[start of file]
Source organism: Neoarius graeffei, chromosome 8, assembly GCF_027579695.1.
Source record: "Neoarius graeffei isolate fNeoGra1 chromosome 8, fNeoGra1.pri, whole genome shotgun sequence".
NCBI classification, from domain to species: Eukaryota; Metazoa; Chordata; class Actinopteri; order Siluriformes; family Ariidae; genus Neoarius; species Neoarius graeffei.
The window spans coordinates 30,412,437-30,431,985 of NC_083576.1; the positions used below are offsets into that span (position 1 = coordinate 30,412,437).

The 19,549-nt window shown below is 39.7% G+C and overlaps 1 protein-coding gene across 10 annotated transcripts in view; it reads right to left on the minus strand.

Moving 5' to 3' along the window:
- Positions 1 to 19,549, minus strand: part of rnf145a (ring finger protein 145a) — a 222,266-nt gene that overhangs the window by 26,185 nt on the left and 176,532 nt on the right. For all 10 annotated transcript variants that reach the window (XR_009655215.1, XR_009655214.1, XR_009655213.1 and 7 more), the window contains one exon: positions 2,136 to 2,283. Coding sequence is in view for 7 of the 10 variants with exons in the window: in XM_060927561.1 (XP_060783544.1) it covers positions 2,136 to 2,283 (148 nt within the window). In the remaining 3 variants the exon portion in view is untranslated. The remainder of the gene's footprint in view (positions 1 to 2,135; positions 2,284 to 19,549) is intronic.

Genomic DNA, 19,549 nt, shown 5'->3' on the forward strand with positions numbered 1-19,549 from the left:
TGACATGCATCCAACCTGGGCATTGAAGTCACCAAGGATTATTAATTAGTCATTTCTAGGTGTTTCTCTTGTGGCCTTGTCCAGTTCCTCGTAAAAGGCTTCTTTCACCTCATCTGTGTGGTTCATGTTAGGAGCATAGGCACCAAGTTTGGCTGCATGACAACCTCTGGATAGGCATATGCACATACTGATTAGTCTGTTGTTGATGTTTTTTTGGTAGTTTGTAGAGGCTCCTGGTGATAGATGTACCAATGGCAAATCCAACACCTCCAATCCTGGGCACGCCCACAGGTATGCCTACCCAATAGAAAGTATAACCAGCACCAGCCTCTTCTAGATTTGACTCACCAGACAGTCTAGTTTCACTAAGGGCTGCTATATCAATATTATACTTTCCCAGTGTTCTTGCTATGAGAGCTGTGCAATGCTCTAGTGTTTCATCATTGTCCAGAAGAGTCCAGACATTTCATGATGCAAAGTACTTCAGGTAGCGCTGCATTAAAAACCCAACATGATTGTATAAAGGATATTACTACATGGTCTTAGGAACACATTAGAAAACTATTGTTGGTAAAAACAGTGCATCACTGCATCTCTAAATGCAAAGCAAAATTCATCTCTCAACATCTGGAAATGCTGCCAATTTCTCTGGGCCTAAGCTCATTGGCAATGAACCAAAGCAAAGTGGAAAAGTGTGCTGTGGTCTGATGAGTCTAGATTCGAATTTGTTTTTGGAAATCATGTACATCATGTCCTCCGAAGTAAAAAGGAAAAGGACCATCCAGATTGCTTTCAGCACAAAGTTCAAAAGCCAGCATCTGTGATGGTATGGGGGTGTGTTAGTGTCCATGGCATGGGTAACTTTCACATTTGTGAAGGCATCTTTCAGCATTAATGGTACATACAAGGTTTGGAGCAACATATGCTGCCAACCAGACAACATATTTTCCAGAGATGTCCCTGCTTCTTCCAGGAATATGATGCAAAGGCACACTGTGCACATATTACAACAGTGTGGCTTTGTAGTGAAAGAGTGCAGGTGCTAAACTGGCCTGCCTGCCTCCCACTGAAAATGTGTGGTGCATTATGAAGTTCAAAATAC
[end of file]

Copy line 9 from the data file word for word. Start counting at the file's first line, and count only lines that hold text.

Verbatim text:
TGACATGCATCCAACCTGGGCATTGAAGTCACCAAGGATTATTAATTAGTCATTTCTAGGTGTTTCTCTTGTGGCCTTGTCCAGTTCCTCGTAAAAGGCTTCTTTCACCTCATCTGTGTGGTTCATGTTAGGAGCATAGGCACCAAGTTTGGCTGCATGACAACCTCTGGATAGGCATATGCACATACTGATTAGTCTGTTGTTGATGTTTTTTTGGTAGTTTGTAGAGGCTCCTGGTGATAGATGTACCAATGGCAAATCCAACACCTCCAATCCTGGGCACGCCCACAGGTATGCCTACCCAATAGAAAGTATAACCAGCACCAGCCTCTTCTAGATTTGACTCACCAGACAGTCTAGTTTCACTAAGGGCTGCTATATCAATATTATACTTTCCCAGTGTTCTTGCTATGAGAGCTGTGCAATGCTCTAGTGTTTCATCATTGTCCAGAAGAGTCCAGACATTTCATGATGCAAAGTACTTCAGGTAGCGCTGCATTAAAAACCCAACATGATTGTATAAAGGATATTACTACATGGTCTTAGGAACACATTAGAAAACTATTGTTGGTAAAAACAGTGCATCACTGCATCTCTAAATGCAAAGCAAAATTCATCTCTCAACATCTGGAAATGCTGCCAATTTCTCTGGGCCTAAGCTCATTGGCAATGAACCAAAGCAAAGTGGAAAAGTGTGCTGTGGTCTGATGAGTCTAGATTCGAATTTGTTTTTGGAAATCATGTACATCATGTCCTCCGAAGTAAAAAGGAAAAGGACCATCCAGATTGCTTTCAGCACAAAGTTCAAAAGCCAGCATCTGTGATGGTATGGGGGTGTGTTAGTGTCCATGGCATGGGTAACTTTCACATTTGTGAAGGCATCTTTCAGCATTAATGGTACATACAAGGTTTGGAGCAACATATGCTGCCAACCAGACAACATATTTTCCAGAGATGTCCCTGCTTCTTCCAGGAATATGATGCAAAGGCACACTGTGCACATATTACAACAGTGTGGCTTTGTAGTGAAAGAGTGCAGGTGCTAAACTGGCCTGCCTGCCTCCCACTGAAAATGTGTGGTGCATTATGAAGTTCAAAATAC